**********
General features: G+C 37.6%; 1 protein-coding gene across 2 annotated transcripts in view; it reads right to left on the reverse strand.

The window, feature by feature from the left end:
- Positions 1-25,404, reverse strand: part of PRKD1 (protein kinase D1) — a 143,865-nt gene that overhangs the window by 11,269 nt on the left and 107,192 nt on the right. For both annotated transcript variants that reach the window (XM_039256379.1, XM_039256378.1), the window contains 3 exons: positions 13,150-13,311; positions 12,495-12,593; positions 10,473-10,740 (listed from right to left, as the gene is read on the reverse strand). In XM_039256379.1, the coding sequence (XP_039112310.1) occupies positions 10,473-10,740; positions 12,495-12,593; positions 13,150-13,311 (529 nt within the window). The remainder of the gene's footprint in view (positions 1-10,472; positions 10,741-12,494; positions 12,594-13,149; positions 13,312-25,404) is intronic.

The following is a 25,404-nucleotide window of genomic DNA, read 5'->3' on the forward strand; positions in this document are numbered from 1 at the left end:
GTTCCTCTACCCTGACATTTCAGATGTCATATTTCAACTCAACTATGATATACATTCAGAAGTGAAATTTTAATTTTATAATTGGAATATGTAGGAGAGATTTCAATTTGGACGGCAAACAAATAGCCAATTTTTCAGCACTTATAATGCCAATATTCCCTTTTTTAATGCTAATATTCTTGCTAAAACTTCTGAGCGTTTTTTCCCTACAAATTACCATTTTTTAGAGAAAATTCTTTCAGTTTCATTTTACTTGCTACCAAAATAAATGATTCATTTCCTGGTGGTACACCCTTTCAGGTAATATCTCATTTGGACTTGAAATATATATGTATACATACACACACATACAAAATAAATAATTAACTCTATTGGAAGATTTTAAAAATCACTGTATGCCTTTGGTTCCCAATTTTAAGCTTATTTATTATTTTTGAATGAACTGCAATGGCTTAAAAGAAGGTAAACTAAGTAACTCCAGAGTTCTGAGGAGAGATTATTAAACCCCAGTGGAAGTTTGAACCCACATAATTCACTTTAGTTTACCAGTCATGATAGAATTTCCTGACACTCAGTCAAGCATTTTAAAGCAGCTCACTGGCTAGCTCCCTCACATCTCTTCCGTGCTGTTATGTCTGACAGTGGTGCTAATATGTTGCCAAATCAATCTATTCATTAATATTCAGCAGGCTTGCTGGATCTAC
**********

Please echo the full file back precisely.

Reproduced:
General features: G+C 37.6%; 1 protein-coding gene across 2 annotated transcripts in view; it reads right to left on the reverse strand.

The window, feature by feature from the left end:
- Positions 1-25,404, reverse strand: part of PRKD1 (protein kinase D1) — a 143,865-nt gene that overhangs the window by 11,269 nt on the left and 107,192 nt on the right. For both annotated transcript variants that reach the window (XM_039256379.1, XM_039256378.1), the window contains 3 exons: positions 13,150-13,311; positions 12,495-12,593; positions 10,473-10,740 (listed from right to left, as the gene is read on the reverse strand). In XM_039256379.1, the coding sequence (XP_039112310.1) occupies positions 10,473-10,740; positions 12,495-12,593; positions 13,150-13,311 (529 nt within the window). The remainder of the gene's footprint in view (positions 1-10,472; positions 10,741-12,494; positions 12,594-13,149; positions 13,312-25,404) is intronic.

The following is a 25,404-nucleotide window of genomic DNA, read 5'->3' on the forward strand; positions in this document are numbered from 1 at the left end:
GTTCCTCTACCCTGACATTTCAGATGTCATATTTCAACTCAACTATGATATACATTCAGAAGTGAAATTTTAATTTTATAATTGGAATATGTAGGAGAGATTTCAATTTGGACGGCAAACAAATAGCCAATTTTTCAGCACTTATAATGCCAATATTCCCTTTTTTAATGCTAATATTCTTGCTAAAACTTCTGAGCGTTTTTTCCCTACAAATTACCATTTTTTAGAGAAAATTCTTTCAGTTTCATTTTACTTGCTACCAAAATAAATGATTCATTTCCTGGTGGTACACCCTTTCAGGTAATATCTCATTTGGACTTGAAATATATATGTATACATACACACACATACAAAATAAATAATTAACTCTATTGGAAGATTTTAAAAATCACTGTATGCCTTTGGTTCCCAATTTTAAGCTTATTTATTATTTTTGAATGAACTGCAATGGCTTAAAAGAAGGTAAACTAAGTAACTCCAGAGTTCTGAGGAGAGATTATTAAACCCCAGTGGAAGTTTGAACCCACATAATTCACTTTAGTTTACCAGTCATGATAGAATTTCCTGACACTCAGTCAAGCATTTTAAAGCAGCTCACTGGCTAGCTCCCTCACATCTCTTCCGTGCTGTTATGTCTGACAGTGGTGCTAATATGTTGCCAAATCAATCTATTCATTAATATTCAGCAGGCTTGCTGGATCTAC